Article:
Sunday, January 29, 2012

To anyone with parents

We went to a wedding last night. Ethan got a little bit fussy during the father/daughter/mother/son dance, so I took him out to change him. I'm not even that big of a "Butterfly Kisses" fan, but maybe it was because I'd had a hard day (not as a mom, just as a person...and I'm allowed that here and there, even though I don't often give myself mercy enough to have a bad day). Maybe it was because right before that song, they'd played "A Thousand Years" by Christina Perri for the bride and groom dance, and I'd never heard that song before, and while the bride sobbed, I got to hold and look at and kiss my sweet baby as I heard the beautiful words of that song.

Maybe it was a combination of those things, but as I walked down the hallway and into a dark, empty classroom at the church where the reception was being held, I couldn't hold back the tears and I ducked into the classroom and wept as I went about changing my baby's diaper as usual.

Being a mom hurts. And people who don't have children, or who haven't had a new child in twenty plus years, don't seem to understand this. They tell me I should be grateful for every moment, that I should revel in the joy that each new stage brings about, that I shouldn't be sad about the changes.

I have taken to heart the advice I was given when I was pregnant and that I receive daily as a new mom. I have cherished every moment. I have loved every second, even the harder ones, because I know it will go fast, just like everyone told me. I've never regretted becoming a mother, or wished I'd waited a little longer, or wondered if I should have done this. I've opened my heart to my son and let the love I feel for him wash over me constantly.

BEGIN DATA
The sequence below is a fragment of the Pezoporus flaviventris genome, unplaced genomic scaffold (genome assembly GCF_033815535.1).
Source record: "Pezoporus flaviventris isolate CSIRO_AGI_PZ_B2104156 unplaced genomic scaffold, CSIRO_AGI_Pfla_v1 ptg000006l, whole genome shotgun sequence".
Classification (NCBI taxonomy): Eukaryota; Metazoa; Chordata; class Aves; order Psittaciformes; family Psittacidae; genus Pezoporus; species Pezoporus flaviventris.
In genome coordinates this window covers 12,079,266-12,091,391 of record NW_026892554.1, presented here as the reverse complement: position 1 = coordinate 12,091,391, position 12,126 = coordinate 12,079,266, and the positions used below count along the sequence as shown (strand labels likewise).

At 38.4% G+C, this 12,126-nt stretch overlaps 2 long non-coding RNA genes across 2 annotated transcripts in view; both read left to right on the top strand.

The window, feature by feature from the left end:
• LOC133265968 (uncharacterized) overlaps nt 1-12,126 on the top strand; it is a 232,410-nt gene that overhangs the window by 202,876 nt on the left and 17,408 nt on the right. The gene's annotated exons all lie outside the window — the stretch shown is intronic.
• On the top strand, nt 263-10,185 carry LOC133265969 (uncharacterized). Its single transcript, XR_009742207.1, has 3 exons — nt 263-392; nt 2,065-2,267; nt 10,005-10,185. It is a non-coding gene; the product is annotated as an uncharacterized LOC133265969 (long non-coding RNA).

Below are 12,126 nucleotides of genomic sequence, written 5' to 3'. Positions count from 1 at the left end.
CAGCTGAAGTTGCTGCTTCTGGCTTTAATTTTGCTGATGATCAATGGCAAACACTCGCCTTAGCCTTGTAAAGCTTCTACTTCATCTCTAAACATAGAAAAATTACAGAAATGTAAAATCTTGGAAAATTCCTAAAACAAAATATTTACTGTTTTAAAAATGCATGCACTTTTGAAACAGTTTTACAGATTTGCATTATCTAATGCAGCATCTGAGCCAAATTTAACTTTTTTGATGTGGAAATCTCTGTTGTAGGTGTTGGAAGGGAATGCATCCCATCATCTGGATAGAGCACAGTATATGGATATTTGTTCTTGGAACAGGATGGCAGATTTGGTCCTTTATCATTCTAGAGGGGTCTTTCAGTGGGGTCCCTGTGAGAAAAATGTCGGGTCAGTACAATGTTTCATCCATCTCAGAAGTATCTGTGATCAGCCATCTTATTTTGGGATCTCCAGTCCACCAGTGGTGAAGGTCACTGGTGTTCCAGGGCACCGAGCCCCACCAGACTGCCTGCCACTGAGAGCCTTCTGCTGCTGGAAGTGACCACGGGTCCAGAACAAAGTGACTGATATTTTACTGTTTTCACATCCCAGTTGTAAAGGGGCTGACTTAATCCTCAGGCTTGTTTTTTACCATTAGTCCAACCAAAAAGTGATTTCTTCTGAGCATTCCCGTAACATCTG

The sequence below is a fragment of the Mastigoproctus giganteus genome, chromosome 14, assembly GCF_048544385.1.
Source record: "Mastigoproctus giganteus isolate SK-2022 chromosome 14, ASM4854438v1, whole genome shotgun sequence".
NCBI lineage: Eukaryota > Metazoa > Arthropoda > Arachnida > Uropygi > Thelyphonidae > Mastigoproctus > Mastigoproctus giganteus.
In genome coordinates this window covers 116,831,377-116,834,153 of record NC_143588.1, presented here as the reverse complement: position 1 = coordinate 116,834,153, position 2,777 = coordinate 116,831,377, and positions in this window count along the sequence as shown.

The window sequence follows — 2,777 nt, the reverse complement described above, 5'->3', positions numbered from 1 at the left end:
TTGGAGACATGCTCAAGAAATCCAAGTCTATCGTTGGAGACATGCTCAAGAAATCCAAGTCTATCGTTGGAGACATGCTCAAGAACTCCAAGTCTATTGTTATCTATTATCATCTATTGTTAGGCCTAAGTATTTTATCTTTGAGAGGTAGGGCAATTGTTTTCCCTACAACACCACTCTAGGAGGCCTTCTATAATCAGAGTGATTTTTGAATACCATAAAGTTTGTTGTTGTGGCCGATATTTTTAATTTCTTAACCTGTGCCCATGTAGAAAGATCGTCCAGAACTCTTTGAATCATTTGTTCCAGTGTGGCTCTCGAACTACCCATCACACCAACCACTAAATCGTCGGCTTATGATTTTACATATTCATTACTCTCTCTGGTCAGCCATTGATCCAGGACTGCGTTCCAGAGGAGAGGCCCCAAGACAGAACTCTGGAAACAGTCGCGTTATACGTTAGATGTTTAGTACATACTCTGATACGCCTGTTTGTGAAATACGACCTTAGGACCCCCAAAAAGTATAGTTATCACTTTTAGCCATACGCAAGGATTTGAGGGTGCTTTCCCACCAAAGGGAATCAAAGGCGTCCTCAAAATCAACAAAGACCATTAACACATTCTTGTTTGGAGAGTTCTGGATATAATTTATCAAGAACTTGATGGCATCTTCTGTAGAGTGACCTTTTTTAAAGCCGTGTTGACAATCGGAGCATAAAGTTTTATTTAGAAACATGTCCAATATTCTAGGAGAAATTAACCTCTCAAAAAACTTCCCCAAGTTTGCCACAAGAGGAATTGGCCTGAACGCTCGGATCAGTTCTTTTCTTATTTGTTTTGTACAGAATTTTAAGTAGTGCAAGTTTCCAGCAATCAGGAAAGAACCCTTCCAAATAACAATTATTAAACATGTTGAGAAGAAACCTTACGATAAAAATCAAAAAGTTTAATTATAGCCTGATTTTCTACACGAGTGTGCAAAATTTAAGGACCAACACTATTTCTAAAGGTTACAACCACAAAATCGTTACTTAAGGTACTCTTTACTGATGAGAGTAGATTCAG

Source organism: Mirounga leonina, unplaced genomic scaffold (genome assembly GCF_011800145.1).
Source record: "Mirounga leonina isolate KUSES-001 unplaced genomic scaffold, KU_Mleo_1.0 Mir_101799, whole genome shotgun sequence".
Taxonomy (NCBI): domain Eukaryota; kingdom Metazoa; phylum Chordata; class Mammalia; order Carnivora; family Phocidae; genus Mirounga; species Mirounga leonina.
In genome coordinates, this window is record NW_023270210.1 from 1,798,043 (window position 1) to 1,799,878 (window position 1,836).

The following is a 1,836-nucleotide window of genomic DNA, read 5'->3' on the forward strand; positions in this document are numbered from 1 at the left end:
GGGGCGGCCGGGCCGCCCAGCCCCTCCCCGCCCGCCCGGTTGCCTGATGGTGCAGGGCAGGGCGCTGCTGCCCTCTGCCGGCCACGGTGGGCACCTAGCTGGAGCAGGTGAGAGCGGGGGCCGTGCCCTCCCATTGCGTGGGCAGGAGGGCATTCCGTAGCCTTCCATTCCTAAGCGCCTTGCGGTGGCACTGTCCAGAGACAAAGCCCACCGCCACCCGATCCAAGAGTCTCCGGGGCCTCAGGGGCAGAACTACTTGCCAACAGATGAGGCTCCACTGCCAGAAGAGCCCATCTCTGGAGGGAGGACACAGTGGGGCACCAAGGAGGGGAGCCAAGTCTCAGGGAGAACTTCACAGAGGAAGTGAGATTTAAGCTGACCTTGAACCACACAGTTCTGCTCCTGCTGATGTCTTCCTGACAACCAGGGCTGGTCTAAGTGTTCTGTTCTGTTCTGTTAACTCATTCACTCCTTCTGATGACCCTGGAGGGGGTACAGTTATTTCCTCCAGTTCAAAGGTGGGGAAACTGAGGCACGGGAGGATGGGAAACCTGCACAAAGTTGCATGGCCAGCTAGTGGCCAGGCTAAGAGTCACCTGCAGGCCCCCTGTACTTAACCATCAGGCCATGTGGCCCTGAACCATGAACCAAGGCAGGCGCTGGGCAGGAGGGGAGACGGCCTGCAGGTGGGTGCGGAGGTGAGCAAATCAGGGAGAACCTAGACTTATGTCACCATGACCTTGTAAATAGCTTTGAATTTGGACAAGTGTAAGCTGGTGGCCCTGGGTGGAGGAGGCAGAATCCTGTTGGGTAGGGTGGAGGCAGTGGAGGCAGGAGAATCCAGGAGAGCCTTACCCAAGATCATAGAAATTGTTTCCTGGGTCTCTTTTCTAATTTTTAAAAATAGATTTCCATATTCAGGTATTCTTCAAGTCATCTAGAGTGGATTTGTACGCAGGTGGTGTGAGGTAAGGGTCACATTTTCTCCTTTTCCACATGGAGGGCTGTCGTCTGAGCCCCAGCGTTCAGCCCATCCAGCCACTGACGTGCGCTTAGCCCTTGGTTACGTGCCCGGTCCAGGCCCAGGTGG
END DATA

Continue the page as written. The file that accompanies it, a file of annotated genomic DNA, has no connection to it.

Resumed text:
And yet, despite all my efforts to cherish and love every moment, it still goes by too fast. And it still hurts. Because you fall in love with someone, only to watch them change into someone else every day. Development at this age goes by so quickly. Think about your spouse. We are all constantly evolving, but relatively speaking, your spouse is the same person they were six months ago. They probably look about the same and sound the same and do the same things. My son is six months old. He is a completely different person today than he was six months ago, when I first held him in my arms. His hair is a different color, his eyes are a different color, he's six and a half inches taller and weighs more than double what he did then. He couldn't even smile six months ago and now he gasps and scream-laughs like a little adult when I walk in the room and make a face at him.

So yes, each stage is new and exciting and wonderful and there is so much joy in all of it, but there is also the heartache that accompanies losing the person they were last week as you fall in love with the person they are today. My heart feels the physical ache of this paradox. Growing pains.

I miss velvety newborn skin and dark, nearly black hair and navy blue eyes. I miss wondering if he'll ever grow eyebrows or eyelashes. I miss that first week, when he'd cry and someone would place him in my arms and he'd instantly stop crying once he locked eyes with mine, and we'd stare at each other, developing an understanding. I miss when he didn't have the ability to express his excitement the way he does now, and how he'd hear my voice and his eyes would widen as much as they could and he'd kick his feet because he just couldn't do anything else with himself to show how excited he was to see me. I miss watching him look curiously at his hands, then put forth is arm and gently bat at something nearby as he learned his hands had useful qualities that were, up until that point, undiscovered.